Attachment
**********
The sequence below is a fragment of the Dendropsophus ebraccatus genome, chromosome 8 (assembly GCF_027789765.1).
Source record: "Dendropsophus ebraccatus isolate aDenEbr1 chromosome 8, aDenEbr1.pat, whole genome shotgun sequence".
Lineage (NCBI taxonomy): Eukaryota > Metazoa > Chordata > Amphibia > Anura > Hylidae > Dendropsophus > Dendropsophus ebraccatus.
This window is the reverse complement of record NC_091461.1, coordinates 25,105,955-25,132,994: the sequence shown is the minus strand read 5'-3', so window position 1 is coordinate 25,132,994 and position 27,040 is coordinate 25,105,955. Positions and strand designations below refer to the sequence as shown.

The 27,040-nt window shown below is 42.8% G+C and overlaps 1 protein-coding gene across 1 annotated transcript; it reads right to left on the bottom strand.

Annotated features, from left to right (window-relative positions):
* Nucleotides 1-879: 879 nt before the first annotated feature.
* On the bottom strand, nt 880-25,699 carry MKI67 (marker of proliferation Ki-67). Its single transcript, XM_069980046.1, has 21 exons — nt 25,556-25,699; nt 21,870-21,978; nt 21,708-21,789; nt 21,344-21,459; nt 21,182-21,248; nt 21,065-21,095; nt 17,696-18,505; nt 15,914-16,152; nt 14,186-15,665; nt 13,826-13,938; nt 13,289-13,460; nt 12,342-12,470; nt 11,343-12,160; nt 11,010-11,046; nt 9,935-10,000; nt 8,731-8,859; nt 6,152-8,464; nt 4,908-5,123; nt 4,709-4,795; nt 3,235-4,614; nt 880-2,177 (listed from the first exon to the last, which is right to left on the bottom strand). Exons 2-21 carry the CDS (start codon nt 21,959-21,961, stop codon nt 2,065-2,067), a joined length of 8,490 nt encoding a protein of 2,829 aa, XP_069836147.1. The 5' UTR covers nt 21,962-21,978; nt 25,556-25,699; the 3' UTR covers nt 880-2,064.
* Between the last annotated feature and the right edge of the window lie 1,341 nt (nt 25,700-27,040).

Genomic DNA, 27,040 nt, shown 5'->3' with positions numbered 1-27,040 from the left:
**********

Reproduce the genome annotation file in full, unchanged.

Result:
The sequence below is a fragment of the Dendropsophus ebraccatus genome, chromosome 8 (assembly GCF_027789765.1).
Source record: "Dendropsophus ebraccatus isolate aDenEbr1 chromosome 8, aDenEbr1.pat, whole genome shotgun sequence".
Lineage (NCBI taxonomy): Eukaryota > Metazoa > Chordata > Amphibia > Anura > Hylidae > Dendropsophus > Dendropsophus ebraccatus.
This window is the reverse complement of record NC_091461.1, coordinates 25,105,955-25,132,994: the sequence shown is the minus strand read 5'-3', so window position 1 is coordinate 25,132,994 and position 27,040 is coordinate 25,105,955. Positions and strand designations below refer to the sequence as shown.

The 27,040-nt window shown below is 42.8% G+C and overlaps 1 protein-coding gene across 1 annotated transcript; it reads right to left on the bottom strand.

Annotated features, from left to right (window-relative positions):
* Nucleotides 1-879: 879 nt before the first annotated feature.
* On the bottom strand, nt 880-25,699 carry MKI67 (marker of proliferation Ki-67). Its single transcript, XM_069980046.1, has 21 exons — nt 25,556-25,699; nt 21,870-21,978; nt 21,708-21,789; nt 21,344-21,459; nt 21,182-21,248; nt 21,065-21,095; nt 17,696-18,505; nt 15,914-16,152; nt 14,186-15,665; nt 13,826-13,938; nt 13,289-13,460; nt 12,342-12,470; nt 11,343-12,160; nt 11,010-11,046; nt 9,935-10,000; nt 8,731-8,859; nt 6,152-8,464; nt 4,908-5,123; nt 4,709-4,795; nt 3,235-4,614; nt 880-2,177 (listed from the first exon to the last, which is right to left on the bottom strand). Exons 2-21 carry the CDS (start codon nt 21,959-21,961, stop codon nt 2,065-2,067), a joined length of 8,490 nt encoding a protein of 2,829 aa, XP_069836147.1. The 5' UTR covers nt 21,962-21,978; nt 25,556-25,699; the 3' UTR covers nt 880-2,064.
* Between the last annotated feature and the right edge of the window lie 1,341 nt (nt 25,700-27,040).

Genomic DNA, 27,040 nt, shown 5'->3' with positions numbered 1-27,040 from the left: